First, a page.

2015 Colinet et al ANN REV ENTOMOL.pdf

Preview of PDF document 2015-colinet-et-al-ann-rev-entomol.pdf

Page 1 2 34522

Text preview



26 November 2014





Annu. Rev. Entomol. 2015.60:123-140. Downloaded from www.annualreviews.org
Access provided by on 01/10/15. For personal use only.

Time 0






Time 1




Figure 1
Relationship between performance and temperature of an insect. (a) Thermal performance curve, showing
accelerating temperature-performance relationship below an optimal temperature (Topt ) and decelerating
relationship above Topt . Horizontal lines indicate the spans of three symmetrical fluctuating temperature
regimes (between time 0 and time 1) with the same mean (indicated by gray dotted line). Note that the
regime depicted in blue (bottom) spans temperatures above Topt . (b) Change in performance trait shown in
panel a over the course of a single cycle (from time 0, at the minimum of the cycle, to time 1, at the top of
the cycle, and back to the minimum of the cycle at time 0 ) of the three temperature regimes shown in panel
a, with the means displayed as dotted lines ( gray = constant temperature). Note that average performance
(dotted lines with the corresponding colors) declines if the temperature spans temperatures above Topt (blue).

temperatures, an animal can pass physiological thresholds during a thermal cycle, reaching
critical temperatures such as the critical thermal minimum (CTmin ) or maximum (CTmax ). At
extreme temperatures, the temperature-process relationship can change abruptly; for example,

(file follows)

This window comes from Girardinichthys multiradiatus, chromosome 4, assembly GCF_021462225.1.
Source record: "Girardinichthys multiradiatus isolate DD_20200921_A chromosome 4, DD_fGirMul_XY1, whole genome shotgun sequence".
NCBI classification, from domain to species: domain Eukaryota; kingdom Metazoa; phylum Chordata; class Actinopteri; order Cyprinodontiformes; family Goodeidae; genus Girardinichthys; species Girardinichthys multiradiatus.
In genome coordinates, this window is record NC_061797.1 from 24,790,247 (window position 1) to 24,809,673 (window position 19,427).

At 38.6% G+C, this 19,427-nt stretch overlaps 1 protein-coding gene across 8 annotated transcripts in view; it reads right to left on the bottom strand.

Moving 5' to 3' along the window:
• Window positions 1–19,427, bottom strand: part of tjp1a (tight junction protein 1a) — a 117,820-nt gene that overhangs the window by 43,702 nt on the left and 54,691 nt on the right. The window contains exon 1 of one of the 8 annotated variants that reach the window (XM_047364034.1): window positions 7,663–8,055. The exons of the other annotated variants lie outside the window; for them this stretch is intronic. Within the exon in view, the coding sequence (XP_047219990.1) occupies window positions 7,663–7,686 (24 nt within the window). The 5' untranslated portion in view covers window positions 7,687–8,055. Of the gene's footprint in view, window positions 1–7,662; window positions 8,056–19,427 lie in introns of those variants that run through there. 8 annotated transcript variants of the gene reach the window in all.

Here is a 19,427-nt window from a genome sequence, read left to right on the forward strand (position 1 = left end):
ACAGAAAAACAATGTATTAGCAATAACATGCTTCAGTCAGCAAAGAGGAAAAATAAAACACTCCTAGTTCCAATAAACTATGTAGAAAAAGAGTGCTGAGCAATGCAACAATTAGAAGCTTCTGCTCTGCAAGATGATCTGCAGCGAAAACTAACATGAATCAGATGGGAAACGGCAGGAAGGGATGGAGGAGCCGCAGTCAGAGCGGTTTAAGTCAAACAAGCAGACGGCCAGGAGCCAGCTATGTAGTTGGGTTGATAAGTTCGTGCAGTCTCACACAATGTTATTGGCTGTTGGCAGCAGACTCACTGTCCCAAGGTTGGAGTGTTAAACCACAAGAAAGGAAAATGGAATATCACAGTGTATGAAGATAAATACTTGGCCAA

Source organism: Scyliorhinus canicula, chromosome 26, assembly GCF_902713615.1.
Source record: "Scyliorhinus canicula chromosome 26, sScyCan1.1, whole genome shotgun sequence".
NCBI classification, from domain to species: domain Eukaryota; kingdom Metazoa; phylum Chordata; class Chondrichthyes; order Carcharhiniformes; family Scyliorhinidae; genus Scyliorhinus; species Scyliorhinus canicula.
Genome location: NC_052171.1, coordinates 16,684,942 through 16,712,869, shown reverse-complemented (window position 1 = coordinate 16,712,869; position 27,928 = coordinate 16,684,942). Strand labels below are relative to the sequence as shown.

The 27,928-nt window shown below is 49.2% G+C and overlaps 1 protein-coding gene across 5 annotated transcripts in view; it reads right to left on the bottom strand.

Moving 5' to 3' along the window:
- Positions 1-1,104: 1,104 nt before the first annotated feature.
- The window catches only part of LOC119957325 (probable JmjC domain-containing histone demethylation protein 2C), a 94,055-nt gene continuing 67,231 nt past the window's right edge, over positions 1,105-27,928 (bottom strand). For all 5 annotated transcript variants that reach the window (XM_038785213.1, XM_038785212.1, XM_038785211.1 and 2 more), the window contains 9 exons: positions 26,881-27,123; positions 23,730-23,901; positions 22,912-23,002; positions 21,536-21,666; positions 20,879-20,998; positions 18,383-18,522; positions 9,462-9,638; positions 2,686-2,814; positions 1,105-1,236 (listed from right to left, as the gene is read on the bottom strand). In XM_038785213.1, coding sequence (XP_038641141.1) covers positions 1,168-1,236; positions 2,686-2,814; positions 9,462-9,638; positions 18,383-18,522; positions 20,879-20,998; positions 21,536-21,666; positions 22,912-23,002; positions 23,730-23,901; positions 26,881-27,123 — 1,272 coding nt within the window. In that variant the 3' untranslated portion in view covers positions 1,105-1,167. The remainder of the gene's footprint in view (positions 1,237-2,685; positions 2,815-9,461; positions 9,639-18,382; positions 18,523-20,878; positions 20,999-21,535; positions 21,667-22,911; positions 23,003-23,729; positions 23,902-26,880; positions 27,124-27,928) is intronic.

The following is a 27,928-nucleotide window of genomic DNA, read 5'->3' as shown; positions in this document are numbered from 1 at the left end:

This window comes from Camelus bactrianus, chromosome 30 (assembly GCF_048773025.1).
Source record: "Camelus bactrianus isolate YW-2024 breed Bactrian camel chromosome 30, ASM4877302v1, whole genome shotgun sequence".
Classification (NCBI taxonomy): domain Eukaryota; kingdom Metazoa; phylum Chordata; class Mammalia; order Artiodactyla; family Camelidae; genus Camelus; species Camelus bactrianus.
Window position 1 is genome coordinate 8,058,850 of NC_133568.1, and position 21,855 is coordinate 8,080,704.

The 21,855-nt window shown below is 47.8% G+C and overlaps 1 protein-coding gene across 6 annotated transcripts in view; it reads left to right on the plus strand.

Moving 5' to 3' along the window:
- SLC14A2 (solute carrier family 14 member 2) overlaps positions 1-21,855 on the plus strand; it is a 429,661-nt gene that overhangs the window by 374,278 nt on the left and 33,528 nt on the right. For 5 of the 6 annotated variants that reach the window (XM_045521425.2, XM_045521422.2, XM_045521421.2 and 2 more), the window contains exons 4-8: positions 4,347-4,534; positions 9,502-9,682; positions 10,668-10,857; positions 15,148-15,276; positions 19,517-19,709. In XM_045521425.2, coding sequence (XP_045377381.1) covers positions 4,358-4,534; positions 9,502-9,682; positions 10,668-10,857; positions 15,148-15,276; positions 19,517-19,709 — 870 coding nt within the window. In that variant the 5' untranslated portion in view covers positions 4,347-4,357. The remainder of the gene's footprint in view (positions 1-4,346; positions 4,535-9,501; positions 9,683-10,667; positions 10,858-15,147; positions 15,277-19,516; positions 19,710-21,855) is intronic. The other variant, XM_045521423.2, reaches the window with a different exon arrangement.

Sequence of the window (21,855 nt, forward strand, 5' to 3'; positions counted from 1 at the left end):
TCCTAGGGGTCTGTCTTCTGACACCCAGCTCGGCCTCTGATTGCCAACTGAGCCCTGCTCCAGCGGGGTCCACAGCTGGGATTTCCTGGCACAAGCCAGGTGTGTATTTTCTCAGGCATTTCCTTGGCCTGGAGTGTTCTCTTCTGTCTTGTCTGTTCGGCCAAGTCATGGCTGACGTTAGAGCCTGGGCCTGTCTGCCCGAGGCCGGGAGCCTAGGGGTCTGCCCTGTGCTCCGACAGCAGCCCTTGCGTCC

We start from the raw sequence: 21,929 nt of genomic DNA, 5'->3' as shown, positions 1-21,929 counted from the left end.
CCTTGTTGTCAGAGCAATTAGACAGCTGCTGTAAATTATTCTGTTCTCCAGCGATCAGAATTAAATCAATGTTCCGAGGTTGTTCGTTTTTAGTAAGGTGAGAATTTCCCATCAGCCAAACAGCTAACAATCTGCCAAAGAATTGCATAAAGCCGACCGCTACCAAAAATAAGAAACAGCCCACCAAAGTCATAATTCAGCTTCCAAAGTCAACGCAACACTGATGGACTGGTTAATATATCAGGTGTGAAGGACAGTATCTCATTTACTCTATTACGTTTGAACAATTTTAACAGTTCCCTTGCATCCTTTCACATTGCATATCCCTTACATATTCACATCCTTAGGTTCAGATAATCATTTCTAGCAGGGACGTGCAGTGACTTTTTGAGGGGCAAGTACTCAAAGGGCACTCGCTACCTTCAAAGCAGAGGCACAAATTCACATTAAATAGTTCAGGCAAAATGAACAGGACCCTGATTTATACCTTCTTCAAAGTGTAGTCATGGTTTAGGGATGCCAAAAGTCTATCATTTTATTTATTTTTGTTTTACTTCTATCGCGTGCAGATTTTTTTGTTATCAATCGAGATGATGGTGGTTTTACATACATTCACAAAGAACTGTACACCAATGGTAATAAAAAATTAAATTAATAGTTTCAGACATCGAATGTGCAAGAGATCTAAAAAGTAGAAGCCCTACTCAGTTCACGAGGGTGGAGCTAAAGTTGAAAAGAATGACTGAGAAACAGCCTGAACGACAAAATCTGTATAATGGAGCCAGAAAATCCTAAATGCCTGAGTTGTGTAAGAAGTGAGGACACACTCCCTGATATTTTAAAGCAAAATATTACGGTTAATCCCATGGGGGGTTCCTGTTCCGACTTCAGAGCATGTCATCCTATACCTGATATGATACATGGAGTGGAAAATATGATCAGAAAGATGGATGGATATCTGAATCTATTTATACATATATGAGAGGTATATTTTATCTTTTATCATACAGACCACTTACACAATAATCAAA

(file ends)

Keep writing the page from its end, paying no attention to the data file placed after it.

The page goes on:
proteins are denatured by heat, and water freezes at low temperatures (23, 74). The asymmetry of
TPCs places the maximum rates of TPCs close to the upper thermal limits (1, 81, 99); thus, small
increases in temperature may push insects over the CTmax (Figure 1). At low temperatures, the
changes in rates are slower, and therefore there is less chance of hitting abrupt limits. In the concave
(accelerating) part of the TPC, the total output of a rate process in FT-exposed insects will exceed
that predicted for CT-exposed insects with an equivalent mean (45, 57, 81). This disproportionate
effect is exacerbated by FTs with greater amplitude (Figure 1). The opposite will be observed
in the convex (decelerating) part of the TPC. This phenomenon, known as Jensen’s inequality
(57), explains many of the discrepancies between FT and CT experiments. The physiological
response to FTs, such as metabolic rate changes, are asymmetrical (118), with limited effects of
decreasing temperatures and greater effects of increasing temperatures (57, 81) (Figure 2). The
discrepancies between FT and CT experiments will depend on the degree of thermal sensitivity
of the process, with lesser effects of FTs when thermal sensitivity is weaker (i.e., smaller degree of
curvature), and the amplitude of the thermal cycle: Larger amplitudes will have a greater impact
(45, 99) (Figure 2). Although this means that development should be faster under FTs than CTs,
the energetic costs incurred by a fasting ectotherm in the warming part of a daily cycle will be
greater than the energetic savings resulting from the cooling part, especially in thermally sensitive
species (118) (Figure 2); thus, fluctuating environments are more energy demanding than static
www.annualreviews.org • Effects of Fluctuating Temperatures

temperatures CTmin
and CTmax : low and
high temperatures at
which motor function
stops and coordination
is lost